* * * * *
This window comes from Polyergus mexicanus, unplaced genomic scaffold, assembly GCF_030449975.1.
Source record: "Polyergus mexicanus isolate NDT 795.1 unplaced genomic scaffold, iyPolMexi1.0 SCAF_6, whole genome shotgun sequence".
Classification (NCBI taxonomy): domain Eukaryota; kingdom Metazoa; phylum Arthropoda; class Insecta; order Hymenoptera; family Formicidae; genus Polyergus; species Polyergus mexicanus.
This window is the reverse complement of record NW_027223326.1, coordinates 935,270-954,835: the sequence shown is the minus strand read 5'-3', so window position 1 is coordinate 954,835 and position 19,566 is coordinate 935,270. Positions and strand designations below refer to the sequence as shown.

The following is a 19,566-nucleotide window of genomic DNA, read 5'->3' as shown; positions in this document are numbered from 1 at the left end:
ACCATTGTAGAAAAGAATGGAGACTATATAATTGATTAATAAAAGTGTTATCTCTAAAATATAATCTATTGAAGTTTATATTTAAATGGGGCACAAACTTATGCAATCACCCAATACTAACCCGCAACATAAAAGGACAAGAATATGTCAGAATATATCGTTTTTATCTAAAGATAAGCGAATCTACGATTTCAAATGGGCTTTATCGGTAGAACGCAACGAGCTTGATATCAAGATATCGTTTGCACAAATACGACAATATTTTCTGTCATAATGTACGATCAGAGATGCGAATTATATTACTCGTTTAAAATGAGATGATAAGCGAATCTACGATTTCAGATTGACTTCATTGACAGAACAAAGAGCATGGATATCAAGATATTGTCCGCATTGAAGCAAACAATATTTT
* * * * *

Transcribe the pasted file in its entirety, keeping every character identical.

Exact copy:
This window comes from Polyergus mexicanus, unplaced genomic scaffold, assembly GCF_030449975.1.
Source record: "Polyergus mexicanus isolate NDT 795.1 unplaced genomic scaffold, iyPolMexi1.0 SCAF_6, whole genome shotgun sequence".
Classification (NCBI taxonomy): domain Eukaryota; kingdom Metazoa; phylum Arthropoda; class Insecta; order Hymenoptera; family Formicidae; genus Polyergus; species Polyergus mexicanus.
This window is the reverse complement of record NW_027223326.1, coordinates 935,270-954,835: the sequence shown is the minus strand read 5'-3', so window position 1 is coordinate 954,835 and position 19,566 is coordinate 935,270. Positions and strand designations below refer to the sequence as shown.

The following is a 19,566-nucleotide window of genomic DNA, read 5'->3' as shown; positions in this document are numbered from 1 at the left end:
ACCATTGTAGAAAAGAATGGAGACTATATAATTGATTAATAAAAGTGTTATCTCTAAAATATAATCTATTGAAGTTTATATTTAAATGGGGCACAAACTTATGCAATCACCCAATACTAACCCGCAACATAAAAGGACAAGAATATGTCAGAATATATCGTTTTTATCTAAAGATAAGCGAATCTACGATTTCAAATGGGCTTTATCGGTAGAACGCAACGAGCTTGATATCAAGATATCGTTTGCACAAATACGACAATATTTTCTGTCATAATGTACGATCAGAGATGCGAATTATATTACTCGTTTAAAATGAGATGATAAGCGAATCTACGATTTCAGATTGACTTCATTGACAGAACAAAGAGCATGGATATCAAGATATTGTCCGCATTGAAGCAAACAATATTTT